Recorded – watch the full episode on YouTube.
How important do you think push messages are for developers?
Kaya Thomas: I think push notifications are incredibly important for one of the reasons is they do allow you an opportunity to reengage your users. And I think if someone hasn't visited your app in a long time, potentially a push notification is what reminds them that they even downloaded your app in the first place, right? Or it takes them back into your app. The other side of it besides the engagement part is it allows you to disseminate important information to your users, right? Without them having to go into your app.
It potentially could allow them to take actions on things outside of the app. So without having to burden them open the app, clicking into stuff, they can potentially do and still interact with your app with a push notification. So I think those two are the great things about push notification, the engagement aspect, and also getting that important information to your user and allowing them to interact with that information without having to go into your app.
“I think push notifications are incredibly important for one of the reasons is they do allow you an opportunity to reengage your users.”
Paul Hudson: Certainly the latter one is critically important for apps that are based around communication, like Slack, like Twitter, like any of them like that, anywhere where this has happened right now. The news with Apple makes sense. But the reengagement thing I think is dramatically undervalued by our community. And when you see it done well, like an app such as Duolingo, where they're saying, “Hey, come back,” It ends by saying, “listen, it's been five days now you aren't going back. I'm just going to stop talking to you.” They don't keep on harassing you. But it does give a little nudge, “Hey, this thing you wanted is still awesome. It's still great. It's still, or it's perfect. It's ready now what you asked for, it's now here.” So getting folks back into app with push or even local notifications is just so important.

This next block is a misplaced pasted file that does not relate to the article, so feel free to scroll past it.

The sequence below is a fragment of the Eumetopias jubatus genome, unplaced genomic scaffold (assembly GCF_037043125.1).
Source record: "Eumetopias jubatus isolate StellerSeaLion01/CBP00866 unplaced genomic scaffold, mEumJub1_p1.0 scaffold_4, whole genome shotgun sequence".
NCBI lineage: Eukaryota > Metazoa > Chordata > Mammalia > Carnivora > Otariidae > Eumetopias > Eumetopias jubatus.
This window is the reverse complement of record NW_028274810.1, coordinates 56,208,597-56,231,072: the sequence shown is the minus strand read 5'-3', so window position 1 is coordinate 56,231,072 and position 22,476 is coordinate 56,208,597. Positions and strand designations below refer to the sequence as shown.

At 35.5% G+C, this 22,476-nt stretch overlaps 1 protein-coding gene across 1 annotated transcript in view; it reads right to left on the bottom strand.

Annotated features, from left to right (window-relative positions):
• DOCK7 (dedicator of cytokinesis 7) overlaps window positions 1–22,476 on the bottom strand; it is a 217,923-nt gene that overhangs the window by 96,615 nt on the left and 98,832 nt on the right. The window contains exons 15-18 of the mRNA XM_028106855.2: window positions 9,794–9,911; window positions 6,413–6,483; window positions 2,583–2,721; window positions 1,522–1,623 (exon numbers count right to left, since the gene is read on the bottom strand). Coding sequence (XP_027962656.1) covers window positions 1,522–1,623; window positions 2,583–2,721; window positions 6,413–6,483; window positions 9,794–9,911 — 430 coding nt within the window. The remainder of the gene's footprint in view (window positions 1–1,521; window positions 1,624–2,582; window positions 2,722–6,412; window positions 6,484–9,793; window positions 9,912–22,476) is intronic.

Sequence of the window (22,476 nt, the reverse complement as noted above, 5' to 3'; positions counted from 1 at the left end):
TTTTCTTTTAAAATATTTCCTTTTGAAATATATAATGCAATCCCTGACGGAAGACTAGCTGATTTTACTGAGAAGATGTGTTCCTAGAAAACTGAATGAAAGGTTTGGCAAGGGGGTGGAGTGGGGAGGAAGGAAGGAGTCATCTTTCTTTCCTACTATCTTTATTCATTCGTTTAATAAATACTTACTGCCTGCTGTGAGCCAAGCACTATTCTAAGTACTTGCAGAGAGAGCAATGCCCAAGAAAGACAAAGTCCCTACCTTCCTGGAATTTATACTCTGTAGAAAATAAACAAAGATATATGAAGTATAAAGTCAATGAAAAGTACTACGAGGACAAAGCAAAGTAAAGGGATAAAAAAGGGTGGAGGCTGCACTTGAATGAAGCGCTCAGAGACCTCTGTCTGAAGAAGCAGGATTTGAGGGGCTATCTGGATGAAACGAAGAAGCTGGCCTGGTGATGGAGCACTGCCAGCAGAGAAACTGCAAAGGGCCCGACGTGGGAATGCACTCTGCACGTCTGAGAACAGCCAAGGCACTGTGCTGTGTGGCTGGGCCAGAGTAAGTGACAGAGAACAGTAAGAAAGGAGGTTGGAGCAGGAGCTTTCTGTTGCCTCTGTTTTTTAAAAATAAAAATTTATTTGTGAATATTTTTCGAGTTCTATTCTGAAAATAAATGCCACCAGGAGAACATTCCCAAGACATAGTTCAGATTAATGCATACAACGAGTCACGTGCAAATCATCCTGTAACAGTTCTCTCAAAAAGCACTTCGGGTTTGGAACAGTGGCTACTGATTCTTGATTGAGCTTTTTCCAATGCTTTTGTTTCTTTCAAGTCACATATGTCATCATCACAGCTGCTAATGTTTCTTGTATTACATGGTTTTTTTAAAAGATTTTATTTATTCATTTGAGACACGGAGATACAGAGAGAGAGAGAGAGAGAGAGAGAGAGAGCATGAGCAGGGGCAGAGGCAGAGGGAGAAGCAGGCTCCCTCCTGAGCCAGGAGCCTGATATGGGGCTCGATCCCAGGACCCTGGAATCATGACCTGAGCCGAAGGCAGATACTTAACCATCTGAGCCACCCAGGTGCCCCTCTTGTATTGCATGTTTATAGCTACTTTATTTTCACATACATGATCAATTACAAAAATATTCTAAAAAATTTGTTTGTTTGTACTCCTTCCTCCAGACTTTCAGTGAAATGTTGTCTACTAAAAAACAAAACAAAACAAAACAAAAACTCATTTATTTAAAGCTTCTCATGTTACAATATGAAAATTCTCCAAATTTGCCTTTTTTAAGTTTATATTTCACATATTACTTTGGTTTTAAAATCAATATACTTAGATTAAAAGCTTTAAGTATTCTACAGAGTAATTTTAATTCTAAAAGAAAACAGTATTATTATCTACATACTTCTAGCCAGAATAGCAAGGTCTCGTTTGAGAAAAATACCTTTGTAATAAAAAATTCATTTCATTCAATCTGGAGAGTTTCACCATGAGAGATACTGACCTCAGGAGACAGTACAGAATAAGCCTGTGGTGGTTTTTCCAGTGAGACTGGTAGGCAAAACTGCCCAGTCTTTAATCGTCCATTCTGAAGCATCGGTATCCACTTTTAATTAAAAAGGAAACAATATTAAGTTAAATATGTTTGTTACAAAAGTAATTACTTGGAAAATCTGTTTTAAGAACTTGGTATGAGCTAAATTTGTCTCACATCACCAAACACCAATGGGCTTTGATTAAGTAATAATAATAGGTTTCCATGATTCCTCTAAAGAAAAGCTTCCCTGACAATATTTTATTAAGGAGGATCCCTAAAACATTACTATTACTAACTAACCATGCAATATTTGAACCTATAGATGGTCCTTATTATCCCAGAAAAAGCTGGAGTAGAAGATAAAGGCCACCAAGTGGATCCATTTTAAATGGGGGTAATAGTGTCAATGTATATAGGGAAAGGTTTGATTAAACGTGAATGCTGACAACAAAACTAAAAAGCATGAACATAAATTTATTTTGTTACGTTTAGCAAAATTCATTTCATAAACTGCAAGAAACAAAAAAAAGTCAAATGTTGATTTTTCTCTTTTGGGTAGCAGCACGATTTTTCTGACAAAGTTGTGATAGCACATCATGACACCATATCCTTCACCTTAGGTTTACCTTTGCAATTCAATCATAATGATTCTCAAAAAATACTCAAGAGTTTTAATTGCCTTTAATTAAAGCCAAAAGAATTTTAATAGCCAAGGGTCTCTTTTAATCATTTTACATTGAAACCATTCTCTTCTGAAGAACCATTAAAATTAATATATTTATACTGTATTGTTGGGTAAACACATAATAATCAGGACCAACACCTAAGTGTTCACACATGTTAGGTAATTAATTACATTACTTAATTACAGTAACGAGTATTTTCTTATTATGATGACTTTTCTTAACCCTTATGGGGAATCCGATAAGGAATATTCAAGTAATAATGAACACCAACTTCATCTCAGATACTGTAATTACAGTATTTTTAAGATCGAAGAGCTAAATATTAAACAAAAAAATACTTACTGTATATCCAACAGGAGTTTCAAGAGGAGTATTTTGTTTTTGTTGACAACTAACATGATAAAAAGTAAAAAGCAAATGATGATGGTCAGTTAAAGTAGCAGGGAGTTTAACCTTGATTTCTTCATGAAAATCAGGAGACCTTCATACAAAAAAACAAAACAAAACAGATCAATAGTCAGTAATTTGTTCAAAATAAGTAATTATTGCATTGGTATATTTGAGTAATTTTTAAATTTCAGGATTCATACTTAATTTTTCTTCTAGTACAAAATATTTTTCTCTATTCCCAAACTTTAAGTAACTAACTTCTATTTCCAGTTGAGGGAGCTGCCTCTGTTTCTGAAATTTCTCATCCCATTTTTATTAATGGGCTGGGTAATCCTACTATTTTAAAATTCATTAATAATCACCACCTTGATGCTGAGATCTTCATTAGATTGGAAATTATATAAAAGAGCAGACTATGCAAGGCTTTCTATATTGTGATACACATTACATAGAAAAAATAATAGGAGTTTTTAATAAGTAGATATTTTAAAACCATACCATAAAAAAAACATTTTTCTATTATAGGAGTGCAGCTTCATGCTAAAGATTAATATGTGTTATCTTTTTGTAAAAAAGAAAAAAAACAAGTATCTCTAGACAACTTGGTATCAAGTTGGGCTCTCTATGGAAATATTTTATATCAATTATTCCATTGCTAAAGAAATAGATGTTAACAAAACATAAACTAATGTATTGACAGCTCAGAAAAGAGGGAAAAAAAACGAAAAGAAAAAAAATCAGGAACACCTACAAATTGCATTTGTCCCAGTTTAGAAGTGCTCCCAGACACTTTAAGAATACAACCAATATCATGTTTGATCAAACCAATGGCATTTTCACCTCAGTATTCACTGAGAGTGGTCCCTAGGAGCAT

Kaya Thomas: Exactly. That re-engagement is really important. And I think what you said is key done well because there are definitely ads that don't do it well, right?
Paul Hudson: Would you name any Kaya?
"So I think it's also important to be very careful about the type of notifications you send."
Kaya Thomas: No. Nope! Nope. But if I get a huge marketing blast that has nothing to do with anything I've interacted with in the app or anything that I'm interested in, if it's not useful and that can actually lead to people to delete your app. So I think it's also important to be very careful about the type of notifications you send. Because if you send out a large blast to all your users that's not necessarily related or individualized to them, they may say, “oh, what is this app?” Delete. I've done that personally with apps. And so it's important to be very thoughtful about what type of notifications you're sending.
Paul Hudson: So also the App Store rules did just change a week or two weeks ago, saying that now you can use adverts as long as the user can say, “I don't want these things.” So it's an opt-in/opt-out relationship, which is huge because it was already happening. As you said, it was happening no matter what people were saying.
Netflix uses push quite a lot saying, “There's this new show that you're going to love.” And of course I never actually watched it, but they're marketing to me. So it's happening anyway. But now they're saying, “okay, we give up trying to enforce this, but at least make sure you have that user opt-in first,” which is huge.
“If you notice that there's not any engagement with your notifications, figure it out why. Maybe you need to have more granular or specific settings and allow people to really show what they're interested in and have notifications around that because otherwise they might not care about the notifications.”
Kaya Thomas: Yeah, it is huge. I appreciate them acknowledging that this was something that was already happening and they obviously weren't enforcing the guidelines as strictly when it came to notifications. But that user often I think is incredibly important. Like having granular notification settings.